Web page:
An optimum feature subset from SFS method was used to train the LRM to categorize a patient as OSA or non-OSA in NREM and REM sleep using snore sounds. Our study included NREM snores from 91 subjects to train M1 and REM snores from 85 subjects to train M4 by following the criteria at least 10 snores in each group. Sex-specific models M2, M3, M5, and M6 were trained using snores collected from females and males in either NREM or REM category.

In each model, we followed a leave-one-patient-out cross-validation (LOOCV) technique within our dataset so that the model trained on all the patients and leaves one for testing on it. This process was repeated until every patient was tested at least once.

Statistical Analysis

We used statistical properties such as mean and SD of demographic details of NREM and REM AHI groups for identifying evidence of sleep-specific differences. Pearson correlation coefficient r was used to measure the correlation of patients' demography against sleep-related AHI. Demographic details such as the AHI and arousal index (ArI) of overall sleep as well as their NREM and REM constituents did not exhibit normal distribution (P < .05). We used nonparametric Mann-Whitney U test (level of significance α = .05) to search statistically significant differences in demography of patients between the NREM and REM AHI groups.

Based on the statistical analysis of demographic details obtained from PSG studies, we further investigated the outcome of the models at different AHIths whether any of the models can be linked with PSG-based clinical parameters. Such an approach would provide more insights into patients with sleep-specific OSA through our technique. Using our LRM-based decision as the ground truth we divided the females and males into two groups: OSA and non-OSA. We then compared the means of several clinical parameters such as BMI, Epworth Sleepiness Scale (ESS) score, BP, etc. using statistical analysis between the groups.

We considered the one-way analysis of variance (ANOVA) test for comparing the variations within the group and across the groups. Test results were observed as F statistics and at the level of significance α = .05. F statistics indicate the ratio of mean squared error of within group and across the group variation and P is the probability of observing the test static greater than or equal to the value of F statistics.


Database Characteristics

Demographic details and PSG findings of the patients included in the NREM and REM snore database are presented in Table 2. The ages of females and males of the NREM group were 50.7 ± 15.6 years and 49.5 ± 10.7 years, respectively. Both NREM and REM groups showed similar age or BMI with no significant differences (P > .05) between sexes. The neck circumference of male patients was significantly higher than that of females in both the NREM and REM groups (P < .05). Overall AHI and NREM AHI was significantly higher in males compared to the females (P < .05) in both groups. There was no significant difference in REM AHI between females and males of both groups. Both NREM and REM groups reported similar ESS score with no significant differences between sex.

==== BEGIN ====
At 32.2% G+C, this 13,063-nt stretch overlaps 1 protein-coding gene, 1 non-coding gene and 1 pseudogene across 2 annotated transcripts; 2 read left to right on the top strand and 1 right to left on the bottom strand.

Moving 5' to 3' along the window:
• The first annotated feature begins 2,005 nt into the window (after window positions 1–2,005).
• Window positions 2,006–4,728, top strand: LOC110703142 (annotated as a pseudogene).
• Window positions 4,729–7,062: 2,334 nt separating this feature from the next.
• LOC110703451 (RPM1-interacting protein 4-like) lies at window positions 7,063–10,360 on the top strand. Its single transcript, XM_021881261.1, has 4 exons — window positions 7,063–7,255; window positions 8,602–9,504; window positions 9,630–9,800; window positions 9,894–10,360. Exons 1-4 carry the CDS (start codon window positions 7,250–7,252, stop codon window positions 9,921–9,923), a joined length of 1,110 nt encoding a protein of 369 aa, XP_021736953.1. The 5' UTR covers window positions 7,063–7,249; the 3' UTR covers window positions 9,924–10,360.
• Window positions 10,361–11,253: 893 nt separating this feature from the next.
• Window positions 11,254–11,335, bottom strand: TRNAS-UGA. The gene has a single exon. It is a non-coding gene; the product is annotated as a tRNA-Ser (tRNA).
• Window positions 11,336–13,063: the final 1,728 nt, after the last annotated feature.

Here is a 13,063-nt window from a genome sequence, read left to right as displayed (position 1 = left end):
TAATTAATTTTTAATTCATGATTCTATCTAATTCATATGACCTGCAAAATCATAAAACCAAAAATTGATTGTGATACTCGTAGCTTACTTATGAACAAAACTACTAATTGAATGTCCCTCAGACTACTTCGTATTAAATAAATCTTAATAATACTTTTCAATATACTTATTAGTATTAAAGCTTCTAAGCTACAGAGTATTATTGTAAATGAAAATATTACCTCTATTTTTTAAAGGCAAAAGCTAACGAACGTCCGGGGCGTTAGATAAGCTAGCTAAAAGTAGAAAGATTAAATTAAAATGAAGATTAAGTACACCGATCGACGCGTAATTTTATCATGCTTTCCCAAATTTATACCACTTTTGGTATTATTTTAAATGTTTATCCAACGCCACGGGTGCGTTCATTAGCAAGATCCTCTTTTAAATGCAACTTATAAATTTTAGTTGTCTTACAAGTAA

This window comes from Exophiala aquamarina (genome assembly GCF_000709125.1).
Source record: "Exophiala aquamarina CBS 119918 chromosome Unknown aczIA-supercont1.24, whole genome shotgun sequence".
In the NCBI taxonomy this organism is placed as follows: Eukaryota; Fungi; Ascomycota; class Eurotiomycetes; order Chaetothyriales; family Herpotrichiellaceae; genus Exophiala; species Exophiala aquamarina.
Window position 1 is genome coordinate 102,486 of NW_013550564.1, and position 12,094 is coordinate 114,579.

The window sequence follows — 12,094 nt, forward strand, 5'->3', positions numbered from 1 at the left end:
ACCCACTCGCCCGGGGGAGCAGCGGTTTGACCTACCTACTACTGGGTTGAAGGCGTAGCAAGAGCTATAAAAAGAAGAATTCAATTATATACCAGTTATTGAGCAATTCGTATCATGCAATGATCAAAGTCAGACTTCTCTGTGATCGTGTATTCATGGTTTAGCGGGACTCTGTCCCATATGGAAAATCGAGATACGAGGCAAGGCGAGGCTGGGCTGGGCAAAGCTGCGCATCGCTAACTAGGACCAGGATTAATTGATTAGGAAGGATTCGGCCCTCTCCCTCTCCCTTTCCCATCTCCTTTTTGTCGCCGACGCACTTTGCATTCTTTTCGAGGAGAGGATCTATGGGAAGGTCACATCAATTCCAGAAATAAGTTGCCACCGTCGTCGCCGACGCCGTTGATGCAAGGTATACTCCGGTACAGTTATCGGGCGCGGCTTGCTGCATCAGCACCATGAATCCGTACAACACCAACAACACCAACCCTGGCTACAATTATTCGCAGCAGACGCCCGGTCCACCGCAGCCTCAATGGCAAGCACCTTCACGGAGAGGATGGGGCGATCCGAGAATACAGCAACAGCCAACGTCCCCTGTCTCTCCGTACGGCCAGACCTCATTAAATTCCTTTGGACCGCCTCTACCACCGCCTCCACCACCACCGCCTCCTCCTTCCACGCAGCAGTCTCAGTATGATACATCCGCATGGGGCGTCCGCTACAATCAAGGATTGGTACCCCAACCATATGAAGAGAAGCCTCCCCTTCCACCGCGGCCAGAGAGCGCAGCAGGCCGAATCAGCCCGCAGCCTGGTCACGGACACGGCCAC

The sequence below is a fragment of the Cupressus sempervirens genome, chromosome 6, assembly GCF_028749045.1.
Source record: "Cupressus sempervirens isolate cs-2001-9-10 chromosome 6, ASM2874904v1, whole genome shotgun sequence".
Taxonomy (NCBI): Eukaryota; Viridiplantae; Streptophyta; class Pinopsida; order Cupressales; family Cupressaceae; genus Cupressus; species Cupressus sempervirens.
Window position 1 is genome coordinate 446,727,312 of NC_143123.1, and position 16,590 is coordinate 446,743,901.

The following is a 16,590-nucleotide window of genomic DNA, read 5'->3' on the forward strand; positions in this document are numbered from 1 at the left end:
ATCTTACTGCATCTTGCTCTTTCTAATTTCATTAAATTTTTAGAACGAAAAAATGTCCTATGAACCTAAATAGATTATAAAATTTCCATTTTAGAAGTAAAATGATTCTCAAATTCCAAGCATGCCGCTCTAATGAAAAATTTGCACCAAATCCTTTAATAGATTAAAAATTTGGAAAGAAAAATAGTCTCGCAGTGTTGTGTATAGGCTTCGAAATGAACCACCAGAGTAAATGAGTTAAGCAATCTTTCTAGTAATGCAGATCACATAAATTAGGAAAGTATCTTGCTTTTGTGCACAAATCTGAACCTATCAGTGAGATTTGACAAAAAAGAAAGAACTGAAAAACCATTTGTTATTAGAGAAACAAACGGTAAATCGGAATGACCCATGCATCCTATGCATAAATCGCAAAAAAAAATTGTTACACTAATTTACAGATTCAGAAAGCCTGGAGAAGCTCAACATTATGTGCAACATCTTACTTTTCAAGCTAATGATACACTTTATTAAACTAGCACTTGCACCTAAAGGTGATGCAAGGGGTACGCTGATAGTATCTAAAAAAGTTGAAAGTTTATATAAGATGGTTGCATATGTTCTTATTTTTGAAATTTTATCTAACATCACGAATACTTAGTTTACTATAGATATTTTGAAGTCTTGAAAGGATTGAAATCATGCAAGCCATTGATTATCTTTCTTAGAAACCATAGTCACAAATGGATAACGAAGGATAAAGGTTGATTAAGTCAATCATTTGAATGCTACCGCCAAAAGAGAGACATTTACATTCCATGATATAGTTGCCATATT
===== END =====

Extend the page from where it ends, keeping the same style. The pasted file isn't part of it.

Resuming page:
Clinical examination details of patients with OSA included in the NREM and REM snore database.


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Table 2

Clinical examination details of patients with OSA included in the NREM and REM snore database.

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Analysis of OSA Severity in NREM and REM Sleep

Our patient population exhibited a strong relationship between the overall AHI of patients and its AHI in NREM sleep (r = .98, P < .05) irrespective of sex. In comparison with this finding, REM-AHI showed a significant relationship with the overall AHI only for female patients (r = .5; P < .05). A comparative analysis of patient demography and PSG findings between sexes are presented in Table 3. It is to be observed from Table 3 that ArI in NREM sleep is significantly higher than the REM sleep (P < .05, Mann-Whitney U test) with no sex differences. Both sexes had similar ESS score irrespective of the sleep type.

Statistical analysis of the demographic characteristics and PSG indices of the females and males included in the study of sleep-specific OSA.


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Table 3

Statistical analysis of the demographic characteristics and PSG indices of the females and males included in the study of sleep-specific OSA.

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Furthermore, we compared the demographic differences between females and males in NREM and REM AHI groups. Both females and males with OSA in NREM and REM sleep had higher BMI and neck circumference relative to the non-OSA group (P < .05) with no significant differences in BMI between sex. Only the neck circumference showed a consistently significant sex difference (P < .05) in both NREM and REM AHI groups.

Performance of Models in Predicting OSA in NREM and REM Sleep

Table 4 shows the LOOCV results of the models at AHIths 15 and 30 events/h. The M1 achieved a sensitivity of 86.66% and a specificity of 87.09% in predicting OSA in NREM sleep at AHIths 15 events/h. The corresponding numbers for M4 were 88.13% and 88.46%. When AHIths 30 events/h was used to train M1 and M4, the performance of the two models declined considerably.

Performance of the models in predicting OSA in NREM and REM sleep.


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Table 4

Performance of the models in predicting OSA in NREM and REM sleep.

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Performance of the Sex-Specific Models in Predicting OSA in NREM and REM Sleep

Figure 2 illustrates receiver operating characteristic curves of training models using optimum feature subset and Table 5 shows the leave-one-patient-out validation results for these models. Results from sex-specific models demonstrate that testing accuracy improved by 5% to 8% compared to the sex-independent models (see Table 4 and Table 5). The LRM performance varied at different values of AHIths. At AHIths 15 events/h, female models performed better while at AHIths 30 events/h, the performance of the male models was better.